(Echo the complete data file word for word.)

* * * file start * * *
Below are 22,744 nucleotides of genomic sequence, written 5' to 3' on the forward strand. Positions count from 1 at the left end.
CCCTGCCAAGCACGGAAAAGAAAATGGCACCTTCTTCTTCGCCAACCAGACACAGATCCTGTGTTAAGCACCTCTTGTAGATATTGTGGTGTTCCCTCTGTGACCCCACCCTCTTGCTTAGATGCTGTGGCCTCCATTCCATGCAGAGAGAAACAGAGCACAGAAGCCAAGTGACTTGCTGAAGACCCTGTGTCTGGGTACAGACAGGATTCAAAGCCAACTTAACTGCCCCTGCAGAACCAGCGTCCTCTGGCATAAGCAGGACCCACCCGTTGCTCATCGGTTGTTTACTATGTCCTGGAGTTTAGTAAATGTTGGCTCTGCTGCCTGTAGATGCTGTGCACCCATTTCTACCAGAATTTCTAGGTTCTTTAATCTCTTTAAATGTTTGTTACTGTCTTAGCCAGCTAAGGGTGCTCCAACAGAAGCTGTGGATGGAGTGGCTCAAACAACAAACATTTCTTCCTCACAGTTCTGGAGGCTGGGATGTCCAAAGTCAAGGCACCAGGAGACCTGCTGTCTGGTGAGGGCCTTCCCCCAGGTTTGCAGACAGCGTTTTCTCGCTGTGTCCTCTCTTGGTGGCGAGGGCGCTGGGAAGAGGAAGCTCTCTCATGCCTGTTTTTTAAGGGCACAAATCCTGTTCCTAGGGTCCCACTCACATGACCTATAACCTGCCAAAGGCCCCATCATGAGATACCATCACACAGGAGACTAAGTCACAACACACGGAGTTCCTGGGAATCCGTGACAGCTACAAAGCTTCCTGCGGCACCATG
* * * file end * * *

Below are 22,744 nucleotides of genomic sequence, written 5' to 3' on the forward strand. Positions count from 1 at the left end.
CCCTGCCAAGCACGGAAAAGAAAATGGCACCTTCTTCTTCGCCAACCAGACACAGATCCTGTGTTAAGCACCTCTTGTAGATATTGTGGTGTTCCCTCTGTGACCCCACCCTCTTGCTTAGATGCTGTGGCCTCCATTCCATGCAGAGAGAAACAGAGCACAGAAGCCAAGTGACTTGCTGAAGACCCTGTGTCTGGGTACAGACAGGATTCAAAGCCAACTTAACTGCCCCTGCAGAACCAGCGTCCTCTGGCATAAGCAGGACCCACCCGTTGCTCATCGGTTGTTTACTATGTCCTGGAGTTTAGTAAATGTTGGCTCTGCTGCCTGTAGATGCTGTGCACCCATTTCTACCAGAATTTCTAGGTTCTTTAATCTCTTTAAATGTTTGTTACTGTCTTAGCCAGCTAAGGGTGCTCCAACAGAAGCTGTGGATGGAGTGGCTCAAACAACAAACATTTCTTCCTCACAGTTCTGGAGGCTGGGATGTCCAAAGTCAAGGCACCAGGAGACCTGCTGTCTGGTGAGGGCCTTCCCCCAGGTTTGCAGACAGCGTTTTCTCGCTGTGTCCTCTCTTGGTGGCGAGGGCGCTGGGAAGAGGAAGCTCTCTCATGCCTGTTTTTTAAGGGCACAAATCCTGTTCCTAGGGTCCCACTCACATGACCTATAACCTGCCAAAGGCCCCATCATGAGATACCATCACACAGGAGACTAAGTCACAACACACGGAGTTCCTGGGAATCCGTGACAGCTACAAAGCTTCCTGCGGCACCATG